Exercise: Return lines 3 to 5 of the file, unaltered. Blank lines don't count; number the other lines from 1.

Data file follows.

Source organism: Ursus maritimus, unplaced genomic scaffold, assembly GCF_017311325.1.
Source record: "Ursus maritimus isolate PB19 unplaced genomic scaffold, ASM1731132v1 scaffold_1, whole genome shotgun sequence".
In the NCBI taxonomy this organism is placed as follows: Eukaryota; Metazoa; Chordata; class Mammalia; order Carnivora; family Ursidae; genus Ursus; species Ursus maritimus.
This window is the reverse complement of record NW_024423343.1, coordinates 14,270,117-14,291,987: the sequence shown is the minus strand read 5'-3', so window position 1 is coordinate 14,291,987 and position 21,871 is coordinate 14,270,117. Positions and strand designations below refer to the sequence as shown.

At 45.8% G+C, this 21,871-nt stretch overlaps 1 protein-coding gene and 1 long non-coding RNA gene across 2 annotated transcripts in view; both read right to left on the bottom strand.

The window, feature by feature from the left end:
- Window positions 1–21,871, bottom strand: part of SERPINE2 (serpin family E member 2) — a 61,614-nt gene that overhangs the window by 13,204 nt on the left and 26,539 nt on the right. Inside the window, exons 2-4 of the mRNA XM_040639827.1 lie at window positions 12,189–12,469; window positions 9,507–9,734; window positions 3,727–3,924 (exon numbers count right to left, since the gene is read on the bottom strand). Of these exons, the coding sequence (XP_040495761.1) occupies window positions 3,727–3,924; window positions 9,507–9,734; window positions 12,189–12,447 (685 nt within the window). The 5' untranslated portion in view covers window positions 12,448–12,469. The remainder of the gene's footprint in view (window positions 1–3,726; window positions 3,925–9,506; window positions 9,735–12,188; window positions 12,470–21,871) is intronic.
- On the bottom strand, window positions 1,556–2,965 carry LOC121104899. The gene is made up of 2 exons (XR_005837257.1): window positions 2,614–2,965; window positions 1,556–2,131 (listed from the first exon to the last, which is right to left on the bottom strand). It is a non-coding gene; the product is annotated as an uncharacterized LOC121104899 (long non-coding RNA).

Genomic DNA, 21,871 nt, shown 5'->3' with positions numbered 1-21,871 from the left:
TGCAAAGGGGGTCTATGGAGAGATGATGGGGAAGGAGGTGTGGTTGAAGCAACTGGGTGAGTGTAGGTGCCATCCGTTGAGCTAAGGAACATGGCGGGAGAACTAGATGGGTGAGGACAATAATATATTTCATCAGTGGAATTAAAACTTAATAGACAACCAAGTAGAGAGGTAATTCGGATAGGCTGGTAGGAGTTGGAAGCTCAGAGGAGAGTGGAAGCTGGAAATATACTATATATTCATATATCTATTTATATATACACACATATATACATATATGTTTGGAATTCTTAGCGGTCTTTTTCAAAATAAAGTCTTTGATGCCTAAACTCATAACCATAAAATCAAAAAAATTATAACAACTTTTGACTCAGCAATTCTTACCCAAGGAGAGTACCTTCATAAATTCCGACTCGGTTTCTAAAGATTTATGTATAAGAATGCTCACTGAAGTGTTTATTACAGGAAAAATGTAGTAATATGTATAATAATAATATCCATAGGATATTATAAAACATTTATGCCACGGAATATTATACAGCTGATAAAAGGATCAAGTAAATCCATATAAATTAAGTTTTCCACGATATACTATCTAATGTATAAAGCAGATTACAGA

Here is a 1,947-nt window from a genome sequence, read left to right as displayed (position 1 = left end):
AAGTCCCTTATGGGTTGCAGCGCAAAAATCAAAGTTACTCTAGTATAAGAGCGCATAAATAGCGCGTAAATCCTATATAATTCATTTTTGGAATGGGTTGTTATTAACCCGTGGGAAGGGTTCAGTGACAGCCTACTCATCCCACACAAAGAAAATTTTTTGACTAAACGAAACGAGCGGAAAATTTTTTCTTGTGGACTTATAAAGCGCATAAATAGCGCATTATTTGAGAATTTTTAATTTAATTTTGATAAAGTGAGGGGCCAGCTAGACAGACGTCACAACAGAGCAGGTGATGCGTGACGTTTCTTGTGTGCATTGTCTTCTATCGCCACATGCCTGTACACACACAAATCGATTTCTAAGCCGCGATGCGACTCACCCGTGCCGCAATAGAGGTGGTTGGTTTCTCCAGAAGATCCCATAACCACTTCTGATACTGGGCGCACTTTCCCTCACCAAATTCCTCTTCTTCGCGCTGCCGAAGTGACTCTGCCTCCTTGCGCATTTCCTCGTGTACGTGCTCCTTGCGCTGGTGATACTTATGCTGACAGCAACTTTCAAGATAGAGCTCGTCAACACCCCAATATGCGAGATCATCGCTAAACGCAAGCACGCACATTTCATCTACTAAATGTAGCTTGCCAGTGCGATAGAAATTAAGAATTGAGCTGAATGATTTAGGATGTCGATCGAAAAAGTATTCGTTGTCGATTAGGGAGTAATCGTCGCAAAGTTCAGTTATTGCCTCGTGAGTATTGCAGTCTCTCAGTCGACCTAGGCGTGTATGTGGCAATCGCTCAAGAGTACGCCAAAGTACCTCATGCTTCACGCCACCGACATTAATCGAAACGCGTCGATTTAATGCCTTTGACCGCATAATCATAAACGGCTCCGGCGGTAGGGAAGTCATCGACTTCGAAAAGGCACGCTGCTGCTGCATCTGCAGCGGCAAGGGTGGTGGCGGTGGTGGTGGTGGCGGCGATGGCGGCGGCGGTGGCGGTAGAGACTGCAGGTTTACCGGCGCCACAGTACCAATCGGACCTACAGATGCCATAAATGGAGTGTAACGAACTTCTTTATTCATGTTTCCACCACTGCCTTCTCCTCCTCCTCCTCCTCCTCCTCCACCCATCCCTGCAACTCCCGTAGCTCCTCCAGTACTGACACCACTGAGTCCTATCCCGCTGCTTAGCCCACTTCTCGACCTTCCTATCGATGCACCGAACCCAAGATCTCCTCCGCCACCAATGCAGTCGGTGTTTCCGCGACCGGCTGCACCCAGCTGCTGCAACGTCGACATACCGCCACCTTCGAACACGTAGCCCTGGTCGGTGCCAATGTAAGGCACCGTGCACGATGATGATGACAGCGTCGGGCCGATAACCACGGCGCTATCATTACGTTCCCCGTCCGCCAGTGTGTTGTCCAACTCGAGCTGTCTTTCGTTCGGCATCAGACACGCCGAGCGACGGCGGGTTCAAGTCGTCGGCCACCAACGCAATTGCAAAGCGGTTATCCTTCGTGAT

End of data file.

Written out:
In the NCBI taxonomy this organism is placed as follows: Eukaryota; Metazoa; Chordata; class Mammalia; order Carnivora; family Ursidae; genus Ursus; species Ursus maritimus.
This window is the reverse complement of record NW_024423343.1, coordinates 14,270,117-14,291,987: the sequence shown is the minus strand read 5'-3', so window position 1 is coordinate 14,291,987 and position 21,871 is coordinate 14,270,117. Positions and strand designations below refer to the sequence as shown.

At 45.8% G+C, this 21,871-nt stretch overlaps 1 protein-coding gene and 1 long non-coding RNA gene across 2 annotated transcripts in view; both read right to left on the bottom strand.